A rare celadon jade carving of a mythical horse. Qing dynasty, 18th century. Photo Sotheby's
the figure well-carved with patches of scales on its shoulders and haunches, in a recumbent position with head turned back grasping in its mouth a section of the sash tied around a bundle of books resting on its back, supported on a base of churning waves, the stone with some opaque white inclusions and russet enhancement, wood stand (2). Length 8 1/2 in., 21.6 cm - ESTIMATION 60,000-80,000 USD
PROVENANCE: Acquired in New York in the 1930s and thence by descent.
NOTE DE CATALOGUE: According to the Liji (Book of Rites) written from the Warring States Period to the Qin and Han dynasties, Fuxi, the first of the three legendary rulers of ancient China, was observing all under heaven, when he saw a creature emerge from the river. This creature had the form of a horse, the head of a dragon and the scales of a fish. The markings on the creature's back inspired Fuxi to invent the eight trigrams, which led to the invention of writing, represented by the book on the creature's back.
Later writings described the creature as having the essence of heaven and earth, with the form of a horse and the scales of a dragon, such as represented by the present lot, and it was said to appear when a sage ruled the land.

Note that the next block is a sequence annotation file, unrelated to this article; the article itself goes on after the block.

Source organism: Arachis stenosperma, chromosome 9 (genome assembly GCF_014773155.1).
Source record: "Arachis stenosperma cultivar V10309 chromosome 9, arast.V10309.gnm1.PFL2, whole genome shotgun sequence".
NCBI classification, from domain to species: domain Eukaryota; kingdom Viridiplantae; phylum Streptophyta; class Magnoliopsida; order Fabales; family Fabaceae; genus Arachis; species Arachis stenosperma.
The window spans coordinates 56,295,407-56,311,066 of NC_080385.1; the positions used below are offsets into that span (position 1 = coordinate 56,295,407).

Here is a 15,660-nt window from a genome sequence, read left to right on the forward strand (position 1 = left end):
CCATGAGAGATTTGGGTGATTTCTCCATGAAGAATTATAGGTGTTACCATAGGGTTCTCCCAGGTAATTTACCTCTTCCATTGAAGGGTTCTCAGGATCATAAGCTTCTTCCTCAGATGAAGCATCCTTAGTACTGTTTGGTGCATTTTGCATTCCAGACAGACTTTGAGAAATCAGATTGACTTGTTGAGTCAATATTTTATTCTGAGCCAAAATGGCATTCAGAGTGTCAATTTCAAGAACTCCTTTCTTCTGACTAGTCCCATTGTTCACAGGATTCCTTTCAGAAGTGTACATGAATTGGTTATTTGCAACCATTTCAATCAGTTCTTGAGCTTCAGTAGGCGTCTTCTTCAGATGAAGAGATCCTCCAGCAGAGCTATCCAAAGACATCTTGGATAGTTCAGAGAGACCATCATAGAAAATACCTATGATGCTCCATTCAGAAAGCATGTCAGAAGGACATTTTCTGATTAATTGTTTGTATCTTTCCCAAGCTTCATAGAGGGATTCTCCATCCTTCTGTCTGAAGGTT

Beginning in the Yuan dynasty, this mythical horse became a popular motif on ceramics, where the design was referred to as haima (sea and horse) because it always portrayed the horse galloping through the air over turbulent seas. A Qing dynasty example of this motif, dating to the Qianlong period, can be seen on two brushpots sold in these rooms, 20th March 2012, lots 93 and 94. A jade example, of 18th century date, was sold at Christie's Hong Kong, 28th November 2006, lot 1419. Another jade example of a horse carrying books is illustrated in The Complete Collection of Treasures of the Palace Museum - Jadeware (III), Hong Kong, 1995, pl. 90. A qilin of similar size, style and posture, ascribed to the Qianlong period, is illustrated ibid, pl 94.
Sotheby's. Fine Chinese Ceramics & Works of Art.. New York | 11 - 12 September 2012